Call For Papers
Articles, books for review, images should be sent to the editors and cc to email@example.com.
All material submitted for consideration must comply with the Anglistica guidelines.
Representing, Disseminating, and Debating Controversial Bioethical Issues in Literature and Popularised Discourse
Editors: Roxanne Doerr, Giuseppe De Riso and Giuliana Garzone
This special issue focuses on the linguistic and discursive aspects of the dissemination of knowledge about sensitive and hitherto unforeseen bioethical issues, an area at the intersection between scientific discourse (e.g. medicine, biotechnology, genetics, environmental sciences) and other forms of specialised and professional legal, economic, political, religious discourse. Today, bioethical issues are at the centre of political, legal, and cultural debates (Capron 1993; Menikoff 2001; Rehmann-Sutter, Düwell and Mieth 2006) at a global level. These, in turn, have an important impact on individuals’ and communities’ lives and culture, being strictly connected with human rights and fundamental freedoms (Gordon 2012). Such debates involve complex fields and contested issues (e.g. surrogacy, abortion, genetic manipulation, cloning, euthanasia, cryopreservation, performance enhancement) in which people fear that the application of new scientific experiments and findings could impinge on human rights and the dignity of - and responsibility for - birth, illness, performance, privacy, personhood and death, as well as the integrity and well-being of the environment.
While there is an extensive body of research on bioethics in law, morality and popular culture (Schneider 1996; Hedgecoe 2010), much remains to be investigated and codified regarding the literary, linguistic and discursive strategies that are employed in ‘translating’ and framing specialised bioethical notions, terms and debates within literary, journalistic, online, promotional, corporate and legal texts and media coverage. Contributions taking any approach in literary theory, linguistics and discourse analysis (Cultural and Postcolonial Studies, Genres and register analysis, Critical discourse analysis, Communication and media language studies, Integrated corpus assisted discourse analysis, Argumentation theory and rhetoric) are welcome.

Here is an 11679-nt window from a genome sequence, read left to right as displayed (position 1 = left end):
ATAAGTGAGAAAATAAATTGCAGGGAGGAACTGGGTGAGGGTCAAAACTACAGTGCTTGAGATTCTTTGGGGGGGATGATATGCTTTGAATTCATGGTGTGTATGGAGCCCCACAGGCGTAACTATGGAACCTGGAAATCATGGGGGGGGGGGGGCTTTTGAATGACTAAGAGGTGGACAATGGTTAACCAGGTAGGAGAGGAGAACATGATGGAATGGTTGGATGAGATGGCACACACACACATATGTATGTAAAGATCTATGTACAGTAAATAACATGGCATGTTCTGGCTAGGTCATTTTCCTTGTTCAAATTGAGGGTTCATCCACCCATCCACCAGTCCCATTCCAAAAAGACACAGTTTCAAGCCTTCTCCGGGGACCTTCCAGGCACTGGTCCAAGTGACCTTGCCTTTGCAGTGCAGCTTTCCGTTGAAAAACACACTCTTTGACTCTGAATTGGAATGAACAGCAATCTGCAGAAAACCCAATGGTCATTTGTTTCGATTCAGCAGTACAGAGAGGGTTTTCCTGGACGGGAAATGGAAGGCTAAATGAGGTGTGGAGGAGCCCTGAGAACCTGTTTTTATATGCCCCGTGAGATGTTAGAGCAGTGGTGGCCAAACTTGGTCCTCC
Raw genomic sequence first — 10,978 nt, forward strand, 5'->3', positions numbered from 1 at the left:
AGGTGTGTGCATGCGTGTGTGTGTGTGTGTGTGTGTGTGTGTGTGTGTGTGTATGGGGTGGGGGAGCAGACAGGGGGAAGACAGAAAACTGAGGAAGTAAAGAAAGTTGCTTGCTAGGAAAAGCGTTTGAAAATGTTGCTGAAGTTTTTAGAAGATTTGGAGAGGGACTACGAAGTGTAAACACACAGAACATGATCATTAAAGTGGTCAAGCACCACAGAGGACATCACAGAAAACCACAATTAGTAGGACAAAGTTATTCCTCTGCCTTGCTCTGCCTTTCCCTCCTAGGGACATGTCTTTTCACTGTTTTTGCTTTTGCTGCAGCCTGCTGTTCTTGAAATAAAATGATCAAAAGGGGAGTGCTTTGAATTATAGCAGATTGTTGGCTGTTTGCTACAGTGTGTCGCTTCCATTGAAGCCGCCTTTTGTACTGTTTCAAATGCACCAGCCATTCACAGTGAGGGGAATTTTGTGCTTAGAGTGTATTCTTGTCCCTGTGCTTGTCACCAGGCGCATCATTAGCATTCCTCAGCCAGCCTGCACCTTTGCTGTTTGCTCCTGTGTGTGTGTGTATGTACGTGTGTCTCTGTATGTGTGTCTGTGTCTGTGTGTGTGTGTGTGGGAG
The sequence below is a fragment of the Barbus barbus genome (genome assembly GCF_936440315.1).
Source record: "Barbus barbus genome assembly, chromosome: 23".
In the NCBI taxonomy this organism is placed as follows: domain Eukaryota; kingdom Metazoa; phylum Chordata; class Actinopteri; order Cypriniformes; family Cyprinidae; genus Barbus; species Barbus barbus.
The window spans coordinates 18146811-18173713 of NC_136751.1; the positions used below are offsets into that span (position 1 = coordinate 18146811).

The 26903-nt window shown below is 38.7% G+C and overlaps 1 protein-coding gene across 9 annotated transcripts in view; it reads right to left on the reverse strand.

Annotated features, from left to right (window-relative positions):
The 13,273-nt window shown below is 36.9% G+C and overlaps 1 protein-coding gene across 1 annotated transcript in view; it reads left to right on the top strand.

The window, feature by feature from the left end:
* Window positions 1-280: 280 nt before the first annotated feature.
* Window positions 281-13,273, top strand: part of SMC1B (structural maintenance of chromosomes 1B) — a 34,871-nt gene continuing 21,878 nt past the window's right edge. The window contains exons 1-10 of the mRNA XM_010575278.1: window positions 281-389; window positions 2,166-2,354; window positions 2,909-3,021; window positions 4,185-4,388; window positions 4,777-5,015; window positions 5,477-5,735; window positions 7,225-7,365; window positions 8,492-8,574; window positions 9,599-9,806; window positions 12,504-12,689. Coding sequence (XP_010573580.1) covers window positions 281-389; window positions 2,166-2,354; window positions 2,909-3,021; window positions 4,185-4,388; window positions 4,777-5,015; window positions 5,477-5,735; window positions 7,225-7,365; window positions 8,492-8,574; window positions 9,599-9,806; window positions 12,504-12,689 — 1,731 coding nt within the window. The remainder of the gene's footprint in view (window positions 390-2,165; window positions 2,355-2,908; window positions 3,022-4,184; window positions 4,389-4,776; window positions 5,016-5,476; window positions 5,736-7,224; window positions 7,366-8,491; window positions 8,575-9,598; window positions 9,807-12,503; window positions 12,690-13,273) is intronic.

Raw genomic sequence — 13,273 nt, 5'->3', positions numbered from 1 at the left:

Possible areas of qualitative and quantitative inquiry include - but are not limited - to:
- Representations of biological and medical procedures as strategies of political control and regulation in anglophone and postcolonial literatures - Linguistic and discursive transformations and popularised translations undergone by sensitive knowledge in the dissemination process (Garzone 2006)
- Interdiscursivity and genre hybridization in popular, journalistic and corporate communication about controversial bioethical issues (e.g. surrogacy, abortion, genetic manipulation, cloning, cryopreservation)
- Traditional and online new(s) media coverage of bioethical issues and high profile cases (e.g. euthanasia, Artificial Reproduction Technologies, performance enhancement in medicine and sports)
- Discursive construction, in professional guidelines and in professional discourse, of the four principles (Autonomy, Beneficence, Non-maleficence, Justice), originally introduced by Beauchamp and Childress (1979/2001) that still predominate – at least professedly – in medical ethics (Page 2012)